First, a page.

Mohsin Mukhtar
Join Date: Mar 2010
Location: South Korea
Posts: 249
Rep Power: 17
Dear Santiago Marquez

I have 2 inlets and 1 outlet. The lower inlet is having a "velocity inlet" BC with a velocity magnitude of 4.678m/s. The upper inlet is also having a "velocity inlet" BC with a velocity magnitude= 0.3 m/s. The operating pressure is 297458 Pa (as the flow is considered incompressible and this value is used to compute the density of the flow, hence, this value is set according to mean flow pressure of the inlets). The outlet is creating a suction and it has a Pressure outlet" BC with a guage pressure value of -196623.3 Pa (i-e Absolute pressure=100834.7 Pa, as guage pressure will be added to operating pressure for absolute pressure). After simulation: The solution gives appropriate velocity contours but the pressure contour plots for the inlets are strange.

Picture 1: (Contours of Static Pressure at Lower inlet)
The contours of static pressure are giving negative value (similar to the outlet Pressure values)
Picture 2: (contours of static pressure at Upper Inlet)
Here, also the contours of static pressure are giving negative value (similar to the outlet Pressure values)
Picture 3: (contours of static Pressure at outlet)
Here the contours are giving negative values as specified pressure outlet Boundary condition.
Question 1: Shouldn't the contours of static pressure be similar to operating pressure value (which is 297458 Pa-mean flow pressure)? What is actually operating pressure? Why is the contour plots at the inlets are giving pressure values relative to outlet pressure values and not the one specified in operating pressure.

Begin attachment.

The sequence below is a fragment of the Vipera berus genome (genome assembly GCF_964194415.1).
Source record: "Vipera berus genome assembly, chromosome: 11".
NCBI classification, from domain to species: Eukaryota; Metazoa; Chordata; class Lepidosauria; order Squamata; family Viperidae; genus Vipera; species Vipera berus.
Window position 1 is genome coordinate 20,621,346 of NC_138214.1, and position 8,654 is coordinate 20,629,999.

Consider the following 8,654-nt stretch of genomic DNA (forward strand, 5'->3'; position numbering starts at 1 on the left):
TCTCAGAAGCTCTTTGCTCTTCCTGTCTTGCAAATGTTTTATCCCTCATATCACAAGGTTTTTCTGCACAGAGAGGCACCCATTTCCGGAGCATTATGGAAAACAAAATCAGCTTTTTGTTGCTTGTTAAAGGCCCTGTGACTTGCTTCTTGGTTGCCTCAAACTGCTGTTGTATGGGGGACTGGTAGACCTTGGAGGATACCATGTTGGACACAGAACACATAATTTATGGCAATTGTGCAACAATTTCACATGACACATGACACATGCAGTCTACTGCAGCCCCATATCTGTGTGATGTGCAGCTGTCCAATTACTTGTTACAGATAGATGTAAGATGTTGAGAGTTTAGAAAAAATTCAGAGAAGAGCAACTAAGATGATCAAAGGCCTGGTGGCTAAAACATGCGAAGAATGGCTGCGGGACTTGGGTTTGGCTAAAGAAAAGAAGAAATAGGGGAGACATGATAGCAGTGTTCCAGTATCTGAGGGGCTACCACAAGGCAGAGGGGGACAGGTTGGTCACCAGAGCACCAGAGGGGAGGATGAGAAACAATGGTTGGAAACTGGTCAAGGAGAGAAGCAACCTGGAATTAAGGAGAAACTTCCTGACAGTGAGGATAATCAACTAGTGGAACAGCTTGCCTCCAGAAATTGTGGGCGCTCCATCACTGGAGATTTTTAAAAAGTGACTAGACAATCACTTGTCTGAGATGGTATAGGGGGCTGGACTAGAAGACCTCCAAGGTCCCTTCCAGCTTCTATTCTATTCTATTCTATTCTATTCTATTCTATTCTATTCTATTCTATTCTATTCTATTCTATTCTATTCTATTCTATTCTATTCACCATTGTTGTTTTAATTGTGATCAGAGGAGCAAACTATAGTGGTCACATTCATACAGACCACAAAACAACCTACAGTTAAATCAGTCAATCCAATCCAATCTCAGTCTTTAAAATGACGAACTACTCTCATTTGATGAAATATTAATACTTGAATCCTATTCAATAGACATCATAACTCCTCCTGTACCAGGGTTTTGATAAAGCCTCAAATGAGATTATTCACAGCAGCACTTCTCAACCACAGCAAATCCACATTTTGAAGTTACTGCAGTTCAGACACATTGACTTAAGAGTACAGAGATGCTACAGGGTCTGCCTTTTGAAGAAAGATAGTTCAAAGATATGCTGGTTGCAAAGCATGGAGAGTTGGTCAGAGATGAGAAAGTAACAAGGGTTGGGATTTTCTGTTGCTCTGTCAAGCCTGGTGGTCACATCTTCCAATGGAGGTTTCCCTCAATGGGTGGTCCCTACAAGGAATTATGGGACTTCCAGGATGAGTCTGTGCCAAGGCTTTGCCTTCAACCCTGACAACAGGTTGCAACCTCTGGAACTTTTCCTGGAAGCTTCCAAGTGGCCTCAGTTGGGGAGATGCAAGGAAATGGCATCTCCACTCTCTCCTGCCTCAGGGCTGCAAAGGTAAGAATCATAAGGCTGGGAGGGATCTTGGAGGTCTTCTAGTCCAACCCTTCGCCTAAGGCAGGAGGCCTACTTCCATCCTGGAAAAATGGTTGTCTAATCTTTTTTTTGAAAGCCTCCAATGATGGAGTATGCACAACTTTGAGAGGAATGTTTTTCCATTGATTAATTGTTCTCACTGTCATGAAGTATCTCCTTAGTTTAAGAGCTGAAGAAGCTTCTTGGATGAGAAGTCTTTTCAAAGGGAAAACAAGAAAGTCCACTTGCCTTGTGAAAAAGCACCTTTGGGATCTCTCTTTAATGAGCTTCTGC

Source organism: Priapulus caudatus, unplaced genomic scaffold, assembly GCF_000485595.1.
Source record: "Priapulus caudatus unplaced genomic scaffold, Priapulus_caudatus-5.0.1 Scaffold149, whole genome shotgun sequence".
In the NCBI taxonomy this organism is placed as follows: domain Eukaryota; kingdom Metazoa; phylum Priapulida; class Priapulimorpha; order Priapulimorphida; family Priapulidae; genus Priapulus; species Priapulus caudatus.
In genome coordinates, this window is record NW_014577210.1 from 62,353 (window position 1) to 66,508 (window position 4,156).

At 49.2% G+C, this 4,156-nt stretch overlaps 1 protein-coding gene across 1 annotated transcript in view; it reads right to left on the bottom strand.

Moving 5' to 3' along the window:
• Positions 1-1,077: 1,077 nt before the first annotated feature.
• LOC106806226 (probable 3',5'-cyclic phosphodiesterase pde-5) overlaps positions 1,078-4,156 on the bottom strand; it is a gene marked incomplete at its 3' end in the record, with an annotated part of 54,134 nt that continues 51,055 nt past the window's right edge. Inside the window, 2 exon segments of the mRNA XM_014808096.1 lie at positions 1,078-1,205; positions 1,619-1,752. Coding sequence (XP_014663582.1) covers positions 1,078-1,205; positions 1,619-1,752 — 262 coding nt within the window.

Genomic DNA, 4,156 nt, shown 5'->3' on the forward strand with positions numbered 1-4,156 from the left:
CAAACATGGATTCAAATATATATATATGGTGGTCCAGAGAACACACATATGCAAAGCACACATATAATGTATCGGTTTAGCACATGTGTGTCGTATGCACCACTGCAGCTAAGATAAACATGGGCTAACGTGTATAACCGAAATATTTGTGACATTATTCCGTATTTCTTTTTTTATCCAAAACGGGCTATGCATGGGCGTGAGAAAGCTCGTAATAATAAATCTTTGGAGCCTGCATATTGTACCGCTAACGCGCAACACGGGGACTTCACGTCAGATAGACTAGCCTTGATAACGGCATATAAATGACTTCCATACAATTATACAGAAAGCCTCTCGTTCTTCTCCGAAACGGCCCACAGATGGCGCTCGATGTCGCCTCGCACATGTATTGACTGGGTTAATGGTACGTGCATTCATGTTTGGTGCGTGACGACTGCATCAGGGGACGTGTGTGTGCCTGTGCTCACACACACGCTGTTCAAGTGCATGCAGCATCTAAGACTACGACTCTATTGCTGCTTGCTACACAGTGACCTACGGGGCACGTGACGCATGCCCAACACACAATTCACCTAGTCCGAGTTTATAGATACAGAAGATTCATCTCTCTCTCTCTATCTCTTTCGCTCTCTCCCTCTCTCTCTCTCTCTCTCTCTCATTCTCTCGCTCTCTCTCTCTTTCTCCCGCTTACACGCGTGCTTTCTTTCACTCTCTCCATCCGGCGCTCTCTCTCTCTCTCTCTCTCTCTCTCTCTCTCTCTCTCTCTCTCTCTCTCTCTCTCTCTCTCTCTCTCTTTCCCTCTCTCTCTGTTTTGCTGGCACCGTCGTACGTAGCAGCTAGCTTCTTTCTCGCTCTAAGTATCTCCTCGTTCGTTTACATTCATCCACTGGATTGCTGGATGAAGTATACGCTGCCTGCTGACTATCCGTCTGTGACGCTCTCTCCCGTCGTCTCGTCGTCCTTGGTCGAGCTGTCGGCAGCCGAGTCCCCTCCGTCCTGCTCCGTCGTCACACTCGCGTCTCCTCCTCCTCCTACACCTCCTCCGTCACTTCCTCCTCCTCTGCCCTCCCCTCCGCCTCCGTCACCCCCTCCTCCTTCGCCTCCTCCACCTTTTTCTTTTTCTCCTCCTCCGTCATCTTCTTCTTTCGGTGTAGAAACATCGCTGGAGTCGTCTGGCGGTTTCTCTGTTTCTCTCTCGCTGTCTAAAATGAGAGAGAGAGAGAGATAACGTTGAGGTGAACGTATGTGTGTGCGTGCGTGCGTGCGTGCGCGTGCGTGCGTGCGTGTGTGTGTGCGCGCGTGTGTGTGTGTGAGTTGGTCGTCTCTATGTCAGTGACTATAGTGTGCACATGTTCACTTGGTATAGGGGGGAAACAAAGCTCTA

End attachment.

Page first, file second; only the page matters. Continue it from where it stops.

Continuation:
To check this confusion, I calculated the solution with "pressure inlet" BC at inlets and "pressure outlet" BC at outlets. In that case, pressure values were given at inlets and static pressure values came out to be appropriate but the velocity values at the inlets were calculated very high (i-e 100m/s, actually it should be 4.678 m/s).
Question 2: how is FLUENT calculating velocity magnitude for Pressure inlet case? through Bernouli equation?

I'll be grateful for your guidance.
Mohsin
Attached Images
 Lower_Inlet.jpg (47.7 KB, 287 views) upper_inlet.jpg (49.4 KB, 229 views) Outlet.jpg (64.8 KB, 179 views)

 January 3, 2012, 09:18 hi #5 Senior Member   shoeb khan Join Date: Nov 2011 Posts: 179 Rep Power: 14 The operating pressure influence the density of the fluids and not the inlet pressure. You can try with operating pressure at the inlet and outlet boundary condition at the outlet. In that case that i guess you can get some results. I have done some work consistently using VOF model and got some good results .But in my case i had only once inlet. You can try that and tell me . shk

 January 3, 2012, 09:38 hi #6 Senior Member   shoeb khan Join Date: Nov 2011 Posts: 179 Rep Power: 14 also you can try to use higher order descretization schemes for pressure and lower the under relaxation factors for it

 January 15, 2015, 17:15 #7 New Member   Olubunmi Join Date: Jan 2015 Posts: 3 Rep Power: 11 can anyone tell me how to assign a udf temperature profile to an outflow BC in fluent or apply a udf velocity profile to a pressure outlet